“On my test boat Gizmo: the Furuno, Simrad, and Raymarine plotters, plus charting programs like Coastal Explorer, Time Zero and Fugawi, plus apps like iNavX, TZ, and Memory-Map, can all display raster charts either downloaded directly from NOAA or reprocessed from NOAA raster files.”
    As of today, I have not figured out how to upload free NOAA BSB raster charts to my Simrad NSS EVO2 – and the manual and dealer don’t know either. My previous Furuno Navnet 3D system worked easily just by uploading the chart file off an SD card. So, I’m stuck with either the unimpressive included Insight charts, or purchasing Navionics or CMap charts – am I missing some technique here, or did I misunderstand your statement?

  12. Ben Ellison Ben Ellison says:

    Yipes, Grant, that’s a low information dealer. Fugawi has offered NOAA raster charts that work on NSS Evo2 since about 2014, mentioned here:
    As of 2015 they became available for download on the GoFree Shop (which is run by Fugawi):
    I have to say that I’m having a hard time finding the “Fugawi Aboard” NOAA raster charts at the GoFree Shop right now — they seem to want you buy C-Map or Insight 😉 — but the cost for a region or the whole East Coast should be about $10, like this:
    Note that no MFD I know of can display straight NOAA raster files; they are all reprocessed, including Furuno’s (by MapMedia). That may change now that NOAA is serving tiled rasters that are MFD and app friendlier.

  13. O Guidry says:

    I believe the USCG uses yards for distance measurement.

  14. Ben, your wealth of knowledge on all issues chart-related is surpassed only by the detail of your responding posts – many thanks for steering me in the right direction here! And I’ll be sure to share this with the local dealer… 😉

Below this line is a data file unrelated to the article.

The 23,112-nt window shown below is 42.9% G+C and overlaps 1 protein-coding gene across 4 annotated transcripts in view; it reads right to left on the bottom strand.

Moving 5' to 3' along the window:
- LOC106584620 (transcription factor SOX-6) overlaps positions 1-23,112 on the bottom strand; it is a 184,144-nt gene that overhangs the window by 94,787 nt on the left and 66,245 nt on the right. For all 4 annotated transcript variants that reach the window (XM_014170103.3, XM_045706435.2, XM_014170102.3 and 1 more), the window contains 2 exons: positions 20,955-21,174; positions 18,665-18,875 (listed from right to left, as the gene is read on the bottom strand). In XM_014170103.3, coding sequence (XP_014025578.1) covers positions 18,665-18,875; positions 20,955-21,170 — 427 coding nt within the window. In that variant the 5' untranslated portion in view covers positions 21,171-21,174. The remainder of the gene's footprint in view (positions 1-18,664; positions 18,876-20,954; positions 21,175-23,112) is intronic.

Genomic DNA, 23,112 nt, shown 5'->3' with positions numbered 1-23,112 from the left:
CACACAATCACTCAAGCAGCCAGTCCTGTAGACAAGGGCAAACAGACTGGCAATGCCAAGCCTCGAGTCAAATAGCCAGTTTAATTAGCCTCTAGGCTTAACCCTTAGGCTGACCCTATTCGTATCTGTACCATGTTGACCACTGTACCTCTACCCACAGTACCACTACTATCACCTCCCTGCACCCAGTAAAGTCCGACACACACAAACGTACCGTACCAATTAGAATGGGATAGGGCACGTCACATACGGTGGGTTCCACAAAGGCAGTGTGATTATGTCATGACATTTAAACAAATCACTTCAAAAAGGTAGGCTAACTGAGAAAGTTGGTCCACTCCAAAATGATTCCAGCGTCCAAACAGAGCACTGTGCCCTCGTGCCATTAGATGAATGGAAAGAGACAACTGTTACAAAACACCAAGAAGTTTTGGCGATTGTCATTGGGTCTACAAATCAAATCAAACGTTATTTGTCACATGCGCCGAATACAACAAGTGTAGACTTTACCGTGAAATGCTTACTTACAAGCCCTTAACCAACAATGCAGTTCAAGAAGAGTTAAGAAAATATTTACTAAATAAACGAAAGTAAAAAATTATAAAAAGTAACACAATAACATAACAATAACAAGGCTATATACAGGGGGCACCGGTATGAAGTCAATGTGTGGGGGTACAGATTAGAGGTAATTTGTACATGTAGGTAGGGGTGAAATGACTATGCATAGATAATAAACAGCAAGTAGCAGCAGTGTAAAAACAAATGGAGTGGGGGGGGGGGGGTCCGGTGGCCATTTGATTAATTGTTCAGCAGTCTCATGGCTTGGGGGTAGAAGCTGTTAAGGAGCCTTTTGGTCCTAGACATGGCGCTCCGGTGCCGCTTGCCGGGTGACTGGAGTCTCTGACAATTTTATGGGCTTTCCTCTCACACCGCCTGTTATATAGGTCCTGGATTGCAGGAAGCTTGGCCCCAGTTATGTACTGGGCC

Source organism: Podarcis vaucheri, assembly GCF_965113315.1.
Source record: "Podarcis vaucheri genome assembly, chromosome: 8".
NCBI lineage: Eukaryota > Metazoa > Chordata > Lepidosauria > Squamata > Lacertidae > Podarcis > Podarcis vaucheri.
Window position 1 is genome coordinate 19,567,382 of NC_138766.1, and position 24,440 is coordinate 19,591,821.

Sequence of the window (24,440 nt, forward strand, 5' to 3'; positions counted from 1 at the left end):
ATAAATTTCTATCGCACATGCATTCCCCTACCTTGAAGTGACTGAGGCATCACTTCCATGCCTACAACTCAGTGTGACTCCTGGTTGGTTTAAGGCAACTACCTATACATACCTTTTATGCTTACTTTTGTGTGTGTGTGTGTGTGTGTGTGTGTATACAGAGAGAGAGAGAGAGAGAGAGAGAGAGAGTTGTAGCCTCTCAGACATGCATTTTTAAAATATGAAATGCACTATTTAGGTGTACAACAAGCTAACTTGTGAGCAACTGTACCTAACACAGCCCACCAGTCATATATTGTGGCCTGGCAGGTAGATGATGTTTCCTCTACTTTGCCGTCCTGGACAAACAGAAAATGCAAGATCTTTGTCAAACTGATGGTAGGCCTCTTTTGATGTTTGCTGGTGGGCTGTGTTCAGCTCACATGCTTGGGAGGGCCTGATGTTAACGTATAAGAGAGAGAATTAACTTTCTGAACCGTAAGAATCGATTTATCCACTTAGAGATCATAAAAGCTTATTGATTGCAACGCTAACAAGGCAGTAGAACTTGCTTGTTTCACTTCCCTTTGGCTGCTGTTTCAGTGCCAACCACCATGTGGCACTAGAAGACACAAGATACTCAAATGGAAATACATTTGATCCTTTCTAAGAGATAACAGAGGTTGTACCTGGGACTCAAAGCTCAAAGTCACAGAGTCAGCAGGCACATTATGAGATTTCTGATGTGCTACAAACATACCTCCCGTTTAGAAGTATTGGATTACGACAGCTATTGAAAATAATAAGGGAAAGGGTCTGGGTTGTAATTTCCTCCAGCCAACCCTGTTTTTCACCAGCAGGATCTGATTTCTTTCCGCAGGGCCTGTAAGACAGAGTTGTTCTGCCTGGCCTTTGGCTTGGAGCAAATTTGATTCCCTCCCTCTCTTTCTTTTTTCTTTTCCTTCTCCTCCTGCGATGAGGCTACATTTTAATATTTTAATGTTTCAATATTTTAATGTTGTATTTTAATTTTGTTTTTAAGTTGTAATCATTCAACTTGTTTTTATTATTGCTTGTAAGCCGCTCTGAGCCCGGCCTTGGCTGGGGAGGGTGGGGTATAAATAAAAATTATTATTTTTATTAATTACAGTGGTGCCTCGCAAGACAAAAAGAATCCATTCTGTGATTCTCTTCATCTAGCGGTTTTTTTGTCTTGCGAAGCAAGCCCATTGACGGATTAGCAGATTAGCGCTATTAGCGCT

15. Norton Rider says:

    I too grew up in Puerto Rico and got used to using the various units. Some of the Metric ones come from having been under Spanish rule prior to 1898 (road distance markers in KM, for example), as well as Puerto Rico being an early adopter of the US Metrication initiative (fuel dispensed in liters).
    In addition, there are a few older, archaic units of measurement still in common use in the island. For example, many in PR use a cuerda as a measurement of land area. One cuerda is approximately 3,930 square meters or 0.97 acres.

  16. Coquina says:

    ” No, I haven’t gotten used to metric units either, but I am aware that aircraft pilots, engineers and many other professionals who work with international standards have somehow gotten comfortable with what looks like a pretty easy measuring system”
    Say what??? I am a commercial pilot and I buy fuel by the gallon, altitude is in feet, weights are in pounds, manifold pressure is in inches, oil temperature is in degrees Fahrenheit, and I can’t recall any metric units for anything.
    Also note that OpenCPN works wonderfully with raster charts and generates an unusable mess with ENCs.

  17. Ben Ellison Ben Ellison says:

    Thanks, Coquina. I was definitely wrong about the pilot part, but I already received my comeuppance in comments above.

  18. Ben Ellison Ben Ellison says:

    I was semi wrong about Simrad multifunction displays using NOAA raster charts. They can, but neither source is currently available. The $10 Fugawi Aboard download that used to be available at Navico’s Insight Store…